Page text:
Other work I've done supports the kidney community, fighting kidney disease. I've helped rebrand the American Society of Nephrology, launch a new magazine & website (Kidney News), design the identity and brand of a partnership with the FDA (Kidney Health Initiative) and redesign their journals (CJASN & JASN).
What are your proudest accomplishments of your career?
I'm most proud of my recent accomplishment in getting featured as one of GDUSA's 'People to Watch in 2016' and also recognized as a Socially Responsible Designer. I feel that that is something to be proud of being a Black, female designer.
What have your experience been as a person of color in the design industry?
When I first began my career working in various companies and settings, I was always the only "one". I worked very hard, sacrificed a lot, but never felt appreciated. It always seemed like a popularity contest. I ultimately made the best decision ever to go out on my own and start my own design company. That is also one my proudest accomplishments, succeeding as an independent designer and feeling overwhelmingly appreciated by my clients.
How do your friends and family feel about the work you've done?
My family and friends are proud of me. My parents no longer fear that I will become a starving artist. Haha! If it were not for my dad, I don't think I would have made it through college. He bought my first Mac and my second Mac. He may have feared my career choice, but he still supported me.
How can design be more accommodating to underrepresented populations of people?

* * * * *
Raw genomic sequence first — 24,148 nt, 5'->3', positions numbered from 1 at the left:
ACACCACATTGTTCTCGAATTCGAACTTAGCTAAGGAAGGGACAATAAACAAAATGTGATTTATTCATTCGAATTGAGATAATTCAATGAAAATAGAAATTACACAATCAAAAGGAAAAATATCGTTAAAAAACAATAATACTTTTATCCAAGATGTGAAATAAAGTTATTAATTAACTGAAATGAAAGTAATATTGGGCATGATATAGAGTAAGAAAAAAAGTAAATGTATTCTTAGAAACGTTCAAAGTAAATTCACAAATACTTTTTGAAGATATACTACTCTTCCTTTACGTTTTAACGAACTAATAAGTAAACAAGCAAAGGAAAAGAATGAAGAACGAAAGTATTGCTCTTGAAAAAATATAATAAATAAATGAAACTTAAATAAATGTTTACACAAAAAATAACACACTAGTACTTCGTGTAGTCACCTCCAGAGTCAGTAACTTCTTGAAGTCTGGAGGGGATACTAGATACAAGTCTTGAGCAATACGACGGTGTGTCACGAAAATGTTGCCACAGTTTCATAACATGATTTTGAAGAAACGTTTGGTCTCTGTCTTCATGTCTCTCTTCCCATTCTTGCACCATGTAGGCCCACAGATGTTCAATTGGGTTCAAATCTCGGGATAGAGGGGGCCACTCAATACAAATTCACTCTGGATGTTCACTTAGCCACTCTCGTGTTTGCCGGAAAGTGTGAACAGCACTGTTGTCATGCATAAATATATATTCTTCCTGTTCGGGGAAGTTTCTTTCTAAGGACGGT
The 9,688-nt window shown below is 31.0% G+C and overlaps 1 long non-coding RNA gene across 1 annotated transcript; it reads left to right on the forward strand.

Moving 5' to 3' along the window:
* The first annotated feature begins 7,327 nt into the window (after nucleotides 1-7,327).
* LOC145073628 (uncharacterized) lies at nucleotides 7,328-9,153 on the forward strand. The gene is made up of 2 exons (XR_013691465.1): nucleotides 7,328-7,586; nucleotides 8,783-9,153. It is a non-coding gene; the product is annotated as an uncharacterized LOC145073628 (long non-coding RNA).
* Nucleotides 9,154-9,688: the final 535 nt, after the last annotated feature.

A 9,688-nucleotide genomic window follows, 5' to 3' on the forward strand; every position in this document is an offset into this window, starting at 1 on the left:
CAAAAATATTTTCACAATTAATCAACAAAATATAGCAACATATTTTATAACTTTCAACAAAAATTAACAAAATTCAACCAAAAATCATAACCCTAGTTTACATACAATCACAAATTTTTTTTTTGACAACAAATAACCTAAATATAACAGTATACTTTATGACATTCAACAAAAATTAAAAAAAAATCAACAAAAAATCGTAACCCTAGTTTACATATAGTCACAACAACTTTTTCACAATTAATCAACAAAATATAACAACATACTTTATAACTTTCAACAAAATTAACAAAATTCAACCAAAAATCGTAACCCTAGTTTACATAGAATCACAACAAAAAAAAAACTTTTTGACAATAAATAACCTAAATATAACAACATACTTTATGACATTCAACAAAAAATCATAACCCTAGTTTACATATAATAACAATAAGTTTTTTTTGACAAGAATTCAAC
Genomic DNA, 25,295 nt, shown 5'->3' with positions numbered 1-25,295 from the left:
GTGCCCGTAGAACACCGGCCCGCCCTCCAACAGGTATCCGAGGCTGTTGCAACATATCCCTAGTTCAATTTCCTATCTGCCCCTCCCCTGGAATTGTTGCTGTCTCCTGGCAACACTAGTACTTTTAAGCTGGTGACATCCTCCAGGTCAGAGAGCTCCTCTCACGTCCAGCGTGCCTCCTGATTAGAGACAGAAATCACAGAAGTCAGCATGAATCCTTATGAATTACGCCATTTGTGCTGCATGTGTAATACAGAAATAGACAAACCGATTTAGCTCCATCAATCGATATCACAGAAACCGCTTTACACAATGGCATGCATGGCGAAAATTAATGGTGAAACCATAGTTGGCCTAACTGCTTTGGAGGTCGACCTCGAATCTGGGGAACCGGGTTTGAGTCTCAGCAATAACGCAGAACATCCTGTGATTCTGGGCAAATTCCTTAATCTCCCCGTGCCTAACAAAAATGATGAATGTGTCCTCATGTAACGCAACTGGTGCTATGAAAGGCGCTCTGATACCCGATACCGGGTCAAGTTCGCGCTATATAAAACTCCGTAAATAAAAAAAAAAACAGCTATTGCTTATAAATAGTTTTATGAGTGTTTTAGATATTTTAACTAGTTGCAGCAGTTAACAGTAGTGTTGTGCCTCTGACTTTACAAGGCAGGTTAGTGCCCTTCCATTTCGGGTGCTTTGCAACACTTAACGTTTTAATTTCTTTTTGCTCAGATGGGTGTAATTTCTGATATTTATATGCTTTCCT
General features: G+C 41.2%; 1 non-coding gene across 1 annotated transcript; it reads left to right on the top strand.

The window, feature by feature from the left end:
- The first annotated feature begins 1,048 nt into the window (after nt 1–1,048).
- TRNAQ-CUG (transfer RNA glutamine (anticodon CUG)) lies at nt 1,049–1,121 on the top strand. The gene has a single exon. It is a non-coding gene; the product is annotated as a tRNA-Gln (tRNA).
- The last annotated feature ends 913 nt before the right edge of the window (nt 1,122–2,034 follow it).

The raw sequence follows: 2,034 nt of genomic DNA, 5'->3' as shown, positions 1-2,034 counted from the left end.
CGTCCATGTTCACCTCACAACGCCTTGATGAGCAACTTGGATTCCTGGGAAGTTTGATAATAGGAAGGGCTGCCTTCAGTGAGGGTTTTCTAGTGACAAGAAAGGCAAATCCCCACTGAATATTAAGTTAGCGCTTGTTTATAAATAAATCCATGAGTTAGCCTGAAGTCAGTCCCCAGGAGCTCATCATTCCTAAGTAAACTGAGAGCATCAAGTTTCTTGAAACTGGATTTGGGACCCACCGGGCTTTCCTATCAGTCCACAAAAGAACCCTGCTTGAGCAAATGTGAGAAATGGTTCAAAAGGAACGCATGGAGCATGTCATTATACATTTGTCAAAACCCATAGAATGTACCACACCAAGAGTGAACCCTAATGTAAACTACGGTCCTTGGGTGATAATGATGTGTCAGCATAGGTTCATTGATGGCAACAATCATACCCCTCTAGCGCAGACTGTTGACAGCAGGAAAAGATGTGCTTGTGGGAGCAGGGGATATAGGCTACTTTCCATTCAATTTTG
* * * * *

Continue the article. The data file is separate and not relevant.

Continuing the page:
I think it would be wonderful if there were more classroom opportunities in schools at a younger age that exposed design and the different paths available in design the field. Colleges with design programs should also provide ongoing mentoring to reach out to the underrepresented. Firms can actively look for talented Black designers. Also, design conferences could form panels, etc.
What are you working on right now, either for work or for yourself?
Currently, I'm working on a publication for Drexel University, called "National Autism Indicators Report". It's a publication series produced by the AJ Drexel Autism Institute's Life Course Outcomes Research Program and focuses on the transition into young adulthood.
I'm also working on a book featuring my dog that will teach young kids on the autism spectrum social skills. My hope is to impact the autism community and help make positive social changes.
What have been your biggest struggles of your career?
With the proliferation of computers and access to design programs, even the hobbyist can “do” design while charging low fees with not so great outcomes. This in turn, makes it hard for a professional designer, who ends up having to educate clients and potential clients about the value of good design.
Where do you see yourself in 5 or 10 years? Do you think you'll stay in design?
In 5 to 10 years, I would love to continue to work in the design field. I would also love to open an art/tinker studio for children, where they could come after school, on the weekends or during the summer to work on anything from graphic design to painting to lego stop animation to coding their own drone.
What advice would you give to folks from similar backgrounds who are in design or hoping to get into it?
Learn all you can, listen to your heart and take chances. Master your style but also be open to change.